Silver: The Everyday Gold


"Regardless of the rumors surrounding silver, one thing is for certain - unlike gold, physical amounts of silver are limited."

Precious metals and commodities are all the rage lately, with talks about a reflation play being a staple to every portfolio. But with all the talks about gold and oil being a safeguard against government spending destroying the value of the dollar, it is a wonder that silver has remained hidden for so long.

What makes silver look far more attractive as a store of wealth and medium of diversification are the fundamental factors solely affecting silver. With all precious metals, risk aversion sentiment is a huge factor in driving up demand, but silver has seen a significant decrease in inventories and supply pressures. COMEX Dealers Silver Inventory has fallen sharply from nearly 80 million registered ounces at the end of November 2008 to around 70 million at the end of March.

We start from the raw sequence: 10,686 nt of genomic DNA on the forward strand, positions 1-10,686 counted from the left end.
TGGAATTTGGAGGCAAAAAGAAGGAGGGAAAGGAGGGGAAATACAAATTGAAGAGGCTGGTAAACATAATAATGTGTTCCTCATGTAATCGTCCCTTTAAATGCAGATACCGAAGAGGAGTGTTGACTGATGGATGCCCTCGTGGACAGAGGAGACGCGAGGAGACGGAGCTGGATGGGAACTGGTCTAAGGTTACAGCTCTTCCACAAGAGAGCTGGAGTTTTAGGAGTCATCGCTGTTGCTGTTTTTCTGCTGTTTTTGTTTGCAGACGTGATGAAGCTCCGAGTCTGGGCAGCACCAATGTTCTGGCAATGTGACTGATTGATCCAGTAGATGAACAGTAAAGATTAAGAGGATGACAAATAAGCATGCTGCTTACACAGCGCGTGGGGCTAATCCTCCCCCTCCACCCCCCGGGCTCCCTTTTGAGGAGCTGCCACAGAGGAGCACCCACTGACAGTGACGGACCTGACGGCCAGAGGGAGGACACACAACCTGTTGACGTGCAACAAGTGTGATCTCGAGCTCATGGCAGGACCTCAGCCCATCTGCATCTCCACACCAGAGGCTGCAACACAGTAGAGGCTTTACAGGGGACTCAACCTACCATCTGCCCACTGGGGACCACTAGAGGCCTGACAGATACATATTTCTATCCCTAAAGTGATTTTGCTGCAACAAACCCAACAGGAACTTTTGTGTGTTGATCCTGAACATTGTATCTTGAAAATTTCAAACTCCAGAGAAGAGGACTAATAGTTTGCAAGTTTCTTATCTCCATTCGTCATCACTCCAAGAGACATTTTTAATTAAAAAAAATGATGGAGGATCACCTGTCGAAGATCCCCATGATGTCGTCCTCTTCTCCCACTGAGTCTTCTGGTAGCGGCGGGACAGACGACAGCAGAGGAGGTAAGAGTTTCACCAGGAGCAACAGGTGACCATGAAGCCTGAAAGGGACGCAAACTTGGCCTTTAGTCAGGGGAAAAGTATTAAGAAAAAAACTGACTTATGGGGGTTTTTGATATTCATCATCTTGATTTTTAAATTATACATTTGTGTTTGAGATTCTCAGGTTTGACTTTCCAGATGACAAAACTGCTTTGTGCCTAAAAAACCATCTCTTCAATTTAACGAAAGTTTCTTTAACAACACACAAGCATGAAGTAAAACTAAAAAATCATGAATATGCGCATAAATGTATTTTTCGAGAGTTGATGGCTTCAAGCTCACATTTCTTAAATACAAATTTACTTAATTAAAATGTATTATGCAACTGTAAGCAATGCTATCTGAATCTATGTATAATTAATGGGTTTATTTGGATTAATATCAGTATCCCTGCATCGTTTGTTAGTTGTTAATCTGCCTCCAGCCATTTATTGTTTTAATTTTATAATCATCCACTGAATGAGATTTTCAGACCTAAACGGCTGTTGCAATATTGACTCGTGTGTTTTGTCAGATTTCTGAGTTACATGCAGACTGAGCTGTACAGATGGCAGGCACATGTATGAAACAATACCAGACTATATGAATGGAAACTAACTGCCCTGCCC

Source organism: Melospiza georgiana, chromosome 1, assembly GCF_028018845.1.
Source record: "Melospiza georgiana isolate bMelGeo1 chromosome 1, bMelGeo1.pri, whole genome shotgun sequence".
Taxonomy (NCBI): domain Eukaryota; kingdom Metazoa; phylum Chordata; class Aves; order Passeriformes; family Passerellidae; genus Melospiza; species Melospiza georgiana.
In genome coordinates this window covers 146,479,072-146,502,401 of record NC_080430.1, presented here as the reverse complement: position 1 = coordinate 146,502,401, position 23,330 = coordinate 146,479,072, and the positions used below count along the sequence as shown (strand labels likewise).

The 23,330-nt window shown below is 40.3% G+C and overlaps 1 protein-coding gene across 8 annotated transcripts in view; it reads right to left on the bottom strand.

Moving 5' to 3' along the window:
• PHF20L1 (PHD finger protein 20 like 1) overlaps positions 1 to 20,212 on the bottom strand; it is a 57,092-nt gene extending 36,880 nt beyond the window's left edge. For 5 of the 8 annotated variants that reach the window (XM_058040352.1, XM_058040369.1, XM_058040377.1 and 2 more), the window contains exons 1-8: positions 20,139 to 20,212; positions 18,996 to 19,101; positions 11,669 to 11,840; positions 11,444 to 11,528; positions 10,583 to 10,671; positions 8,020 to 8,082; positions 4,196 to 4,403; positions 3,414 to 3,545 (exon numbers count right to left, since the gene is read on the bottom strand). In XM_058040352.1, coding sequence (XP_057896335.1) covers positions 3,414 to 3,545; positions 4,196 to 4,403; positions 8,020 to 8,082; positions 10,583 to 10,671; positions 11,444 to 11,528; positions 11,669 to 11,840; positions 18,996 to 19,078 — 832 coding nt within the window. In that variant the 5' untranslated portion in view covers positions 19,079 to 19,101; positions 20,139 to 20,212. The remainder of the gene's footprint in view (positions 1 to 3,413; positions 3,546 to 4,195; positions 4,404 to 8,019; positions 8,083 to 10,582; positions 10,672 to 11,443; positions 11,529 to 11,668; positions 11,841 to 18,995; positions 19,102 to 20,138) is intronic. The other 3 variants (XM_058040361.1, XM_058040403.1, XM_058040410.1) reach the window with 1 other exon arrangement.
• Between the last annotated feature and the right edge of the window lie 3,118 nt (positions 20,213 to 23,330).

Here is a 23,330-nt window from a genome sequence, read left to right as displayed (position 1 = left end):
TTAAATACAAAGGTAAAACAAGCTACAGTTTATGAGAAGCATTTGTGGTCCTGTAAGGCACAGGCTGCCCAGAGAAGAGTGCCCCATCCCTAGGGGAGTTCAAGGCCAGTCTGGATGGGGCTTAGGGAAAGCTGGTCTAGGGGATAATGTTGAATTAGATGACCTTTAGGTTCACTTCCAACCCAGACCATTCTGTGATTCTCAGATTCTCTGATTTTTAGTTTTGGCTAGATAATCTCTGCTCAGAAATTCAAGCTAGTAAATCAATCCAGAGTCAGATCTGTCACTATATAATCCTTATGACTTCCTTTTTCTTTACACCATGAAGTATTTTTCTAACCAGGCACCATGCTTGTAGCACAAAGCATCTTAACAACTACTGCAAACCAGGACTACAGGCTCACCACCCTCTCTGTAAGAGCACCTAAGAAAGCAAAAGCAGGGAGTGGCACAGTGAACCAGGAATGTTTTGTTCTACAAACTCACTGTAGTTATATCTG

Unlike gold, which is held in significant amounts by governments worldwide, governments hold a tenth of their gold in silver, making a sudden and big sale of silver highly unlikely. In fact, including governments and all other major players, Warren Buffet is one of the bigger holders of silver.

Unlike gold, which is seen as solely a store of value, silver has a variety of industrial applications that make it indispensible. These applications include heat and electrical conduction, light reflection, lubricant, alloy and several biomedical uses. Additionally, future industrial consumption outlook is very positive in that all the new technologies - solar, battery, laser and water purification - require silver.

Given these factors, no wonder there are rumors circulating among silver analysts of price manipulation. Silver analyst Ted Butler accused giant financial institutions and singled out JP Morgan as the leader of downward price manipulation of silver. While this worked out fine when supplies of silver were relatively large, dwindling inventories have made price manipulation a huge area of concern.

Regardless of the rumors surrounding silver, one thing is for certain - unlike gold, physical amounts of silver are limited. Silver supply must increase (driving up the price of production and, therefore, price of silver) or demand must decrease, which does not seem likely given the large variety of uses of silver - industrial and financial.

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